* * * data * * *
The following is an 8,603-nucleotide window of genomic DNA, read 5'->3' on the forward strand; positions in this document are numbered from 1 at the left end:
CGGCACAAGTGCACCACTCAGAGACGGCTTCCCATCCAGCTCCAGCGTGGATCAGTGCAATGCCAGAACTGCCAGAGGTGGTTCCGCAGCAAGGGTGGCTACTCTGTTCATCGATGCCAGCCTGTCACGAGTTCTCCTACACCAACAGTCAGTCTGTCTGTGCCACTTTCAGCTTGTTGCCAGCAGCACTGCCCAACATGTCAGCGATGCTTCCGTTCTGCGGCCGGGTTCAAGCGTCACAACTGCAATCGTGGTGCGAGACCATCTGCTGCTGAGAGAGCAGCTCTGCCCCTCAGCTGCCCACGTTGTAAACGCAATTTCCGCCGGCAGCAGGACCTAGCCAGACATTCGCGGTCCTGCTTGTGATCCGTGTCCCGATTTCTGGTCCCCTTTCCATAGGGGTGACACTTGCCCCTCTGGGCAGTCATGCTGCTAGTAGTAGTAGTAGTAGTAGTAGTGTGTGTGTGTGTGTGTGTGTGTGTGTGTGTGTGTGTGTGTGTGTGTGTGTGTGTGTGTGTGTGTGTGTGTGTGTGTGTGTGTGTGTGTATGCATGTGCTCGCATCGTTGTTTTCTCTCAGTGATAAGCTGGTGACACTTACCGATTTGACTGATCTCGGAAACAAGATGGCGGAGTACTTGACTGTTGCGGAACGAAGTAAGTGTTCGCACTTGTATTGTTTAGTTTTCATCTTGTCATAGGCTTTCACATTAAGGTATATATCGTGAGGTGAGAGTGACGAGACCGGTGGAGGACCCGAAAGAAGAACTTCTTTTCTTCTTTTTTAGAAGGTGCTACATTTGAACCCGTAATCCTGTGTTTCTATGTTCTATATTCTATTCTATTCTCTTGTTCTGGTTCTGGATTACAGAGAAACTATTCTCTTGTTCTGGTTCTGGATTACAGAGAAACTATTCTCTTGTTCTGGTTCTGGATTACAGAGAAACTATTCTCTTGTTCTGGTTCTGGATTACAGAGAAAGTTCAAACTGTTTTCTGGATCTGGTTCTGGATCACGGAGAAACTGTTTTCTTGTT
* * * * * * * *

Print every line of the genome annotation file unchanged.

The following is an 8,603-nucleotide window of genomic DNA, read 5'->3' on the forward strand; positions in this document are numbered from 1 at the left end:
CGGCACAAGTGCACCACTCAGAGACGGCTTCCCATCCAGCTCCAGCGTGGATCAGTGCAATGCCAGAACTGCCAGAGGTGGTTCCGCAGCAAGGGTGGCTACTCTGTTCATCGATGCCAGCCTGTCACGAGTTCTCCTACACCAACAGTCAGTCTGTCTGTGCCACTTTCAGCTTGTTGCCAGCAGCACTGCCCAACATGTCAGCGATGCTTCCGTTCTGCGGCCGGGTTCAAGCGTCACAACTGCAATCGTGGTGCGAGACCATCTGCTGCTGAGAGAGCAGCTCTGCCCCTCAGCTGCCCACGTTGTAAACGCAATTTCCGCCGGCAGCAGGACCTAGCCAGACATTCGCGGTCCTGCTTGTGATCCGTGTCCCGATTTCTGGTCCCCTTTCCATAGGGGTGACACTTGCCCCTCTGGGCAGTCATGCTGCTAGTAGTAGTAGTAGTAGTAGTAGTGTGTGTGTGTGTGTGTGTGTGTGTGTGTGTGTGTGTGTGTGTGTGTGTGTGTGTGTGTGTGTGTGTGTGTGTGTGTGTGTGTGTGTGTATGCATGTGCTCGCATCGTTGTTTTCTCTCAGTGATAAGCTGGTGACACTTACCGATTTGACTGATCTCGGAAACAAGATGGCGGAGTACTTGACTGTTGCGGAACGAAGTAAGTGTTCGCACTTGTATTGTTTAGTTTTCATCTTGTCATAGGCTTTCACATTAAGGTATATATCGTGAGGTGAGAGTGACGAGACCGGTGGAGGACCCGAAAGAAGAACTTCTTTTCTTCTTTTTTAGAAGGTGCTACATTTGAACCCGTAATCCTGTGTTTCTATGTTCTATATTCTATTCTATTCTCTTGTTCTGGTTCTGGATTACAGAGAAACTATTCTCTTGTTCTGGTTCTGGATTACAGAGAAACTATTCTCTTGTTCTGGTTCTGGATTACAGAGAAACTATTCTCTTGTTCTGGTTCTGGATTACAGAGAAAGTTCAAACTGTTTTCTGGATCTGGTTCTGGATCACGGAGAAACTGTTTTCTTGTT